That's all for this week.  Next week, we will check out more new blues for you.  Be there.  Aloha.

Friday, March 22, 2013

Ten Questions with Chris Antonik

Chris Antonik made waves in 2010 with the release of his self-titled debut recording, a stunning mix of traditional and contemporary blues that showed him to be an exceptional performer, songwriter, and interpreter of classic blues.  The disc enjoyed a year-plus stay on the Roots Music Top 100 Charts, and garnered the young guitarist/singer/songwriter a Best New Artist nomination at Canada's Maple Blues Awards.  The album received numerous accolades from listeners and critics alike, and Antonik has spent the last couple of years touring and appearing at numerous blues festivals.

Antonik's latest CD, out next week (March 26th), is called Better For You.  He wrote ten of the eleven tracks, most of which deal with topics like heartbreak, various stages of relationships, life on the road, and separation from his family, and he also sings on the majority of the tracks this time around.  His guitar work is as strong and compelling as on his debut.....even more so this time around.  There are also some fine guest stars that appear as well, such as vocalists Shakura S'Aida, Monkeyjunk harmonica ace Steve Marriner, Derek Trucks Band vocalist Mike Mattison, and vocalist/keyboardist/harmonica player Josh Williams, who also helped out with vocals on Antonik's debut.  This release has been one of my favorites so far for 2013 and I can't wait until it goes "live" next week and everyone gets to hear it.  If you're a blues fan, you will dig this CD from start to finish.  I guarantee it!

The talented Mr. Antonik was kind enough to endure Ten Questions from FBF this week.  We greatly appreciate his time and patience and hope you enjoy reading this, then go out and buy his new disc.  You can thank me later.

1.  Can you tell us about the first time you met the blues?

I started playing blues guitar around age 19 or 20.  Something about that age, lots of life changes.  The blues allowed me to handle the ups and own of life around me in a positive way.  I was in university at the time.  I remember locking myself in my dorm room for hours and practicing obsessively.  I probably kept a lot of people awake.  From my early twenties until early thirties, I was mostly just playing in blues cover bands.  It wasn’t until my early 30’s that I started writing my own material and recording seriously (I am 37 now).  It took me a while to find my way first as original artist and now as a singer.  But it all happened that way for a reason.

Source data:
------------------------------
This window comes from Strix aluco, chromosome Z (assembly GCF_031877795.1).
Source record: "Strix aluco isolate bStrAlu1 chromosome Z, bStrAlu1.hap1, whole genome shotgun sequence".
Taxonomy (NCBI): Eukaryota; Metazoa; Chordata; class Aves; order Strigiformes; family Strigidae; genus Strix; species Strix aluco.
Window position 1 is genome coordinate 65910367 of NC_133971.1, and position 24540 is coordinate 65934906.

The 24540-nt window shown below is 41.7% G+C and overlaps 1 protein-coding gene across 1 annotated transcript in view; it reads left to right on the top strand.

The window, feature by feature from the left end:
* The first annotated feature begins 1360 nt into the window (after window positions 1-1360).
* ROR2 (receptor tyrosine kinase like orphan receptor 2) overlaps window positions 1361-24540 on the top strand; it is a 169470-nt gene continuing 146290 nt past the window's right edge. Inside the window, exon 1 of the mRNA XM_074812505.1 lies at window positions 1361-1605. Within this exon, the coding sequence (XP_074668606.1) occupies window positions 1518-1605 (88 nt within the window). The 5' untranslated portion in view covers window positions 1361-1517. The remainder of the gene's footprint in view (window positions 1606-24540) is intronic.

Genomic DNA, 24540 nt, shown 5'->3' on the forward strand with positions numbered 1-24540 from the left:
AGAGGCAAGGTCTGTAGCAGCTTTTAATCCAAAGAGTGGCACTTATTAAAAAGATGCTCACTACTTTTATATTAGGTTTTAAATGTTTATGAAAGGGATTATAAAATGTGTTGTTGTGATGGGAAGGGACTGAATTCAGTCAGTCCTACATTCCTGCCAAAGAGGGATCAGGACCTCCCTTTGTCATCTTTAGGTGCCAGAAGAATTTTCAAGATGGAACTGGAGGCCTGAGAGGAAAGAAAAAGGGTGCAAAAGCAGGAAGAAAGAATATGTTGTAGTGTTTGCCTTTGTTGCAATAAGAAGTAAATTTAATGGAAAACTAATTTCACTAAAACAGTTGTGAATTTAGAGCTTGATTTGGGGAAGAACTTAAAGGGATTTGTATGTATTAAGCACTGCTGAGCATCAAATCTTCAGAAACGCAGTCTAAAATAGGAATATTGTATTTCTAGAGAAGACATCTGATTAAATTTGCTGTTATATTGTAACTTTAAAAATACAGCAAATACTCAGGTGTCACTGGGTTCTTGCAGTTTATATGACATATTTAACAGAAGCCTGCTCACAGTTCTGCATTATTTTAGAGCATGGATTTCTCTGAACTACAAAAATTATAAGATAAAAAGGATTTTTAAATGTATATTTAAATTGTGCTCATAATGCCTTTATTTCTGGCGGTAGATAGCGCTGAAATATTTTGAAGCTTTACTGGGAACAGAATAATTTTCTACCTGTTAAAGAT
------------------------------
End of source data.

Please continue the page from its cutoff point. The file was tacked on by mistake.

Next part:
2.  What was the first blues album you heard?

My first real blues experience was the John Mayall’s Blues Breakers album with Eric Clapton.  That was the record that got me hooked on blues guitar.  Clapton’s playing had such an impact on me.  The Robert Johnson box set and a Buddy Guy Greatest hits album also solidified things for me.

3.  What types of music did you start out listening to?

I have had many phases and I am appreciative of all kinds of music.  Growing up in the 80's and 90's, I went through a metal phase, a hip-hop phase, and, of course, the early 90's grunge phase.  I think once I found Neil Young, I found classic rock, then all the blues that informed classic rock.  Neil Young was the first person I admired as a guitar soloist.  His ability to tell stories and be so sincere with the notes is awe-inspiring.

4.  When did you decide you wanted to be a musician?

Music has always been a part of me and I have always been playing music in some form or another.  However, it’s only since 2010 that I have been getting recognition and doing it on a somewhat bigger scale.  I am still new to the business side.  I figure it’s a long road and I’ll keep working at it.

5.  Did you start out playing the blues or did you gravitate to it?

A bit of both I think.  Once I got the taste of blues guitar soloing and how the “rules” work so-to-speak, I started improvising and finding my natural voice.  It pulled me in once I got close.  There is also the emotional side too – the note bending and progressions allow me to channel a whole range of emotions, form anxiety, stress, pain, fear and joy.  Blues is full of happiness too.

6.  Who are some of your influences on guitar?

My main influences include: Clapton, Buddy Guy, Duane Allman, the Three Kings (BB, Freddie and Albert).  Clapton has always meant the most as a songwriting guitarist.

7.  A lot of your songs on the new CD, BetterFor You, seem to be inspired from personal experience.  Is there a particular method that you use to do your songwriting or do they just come naturally?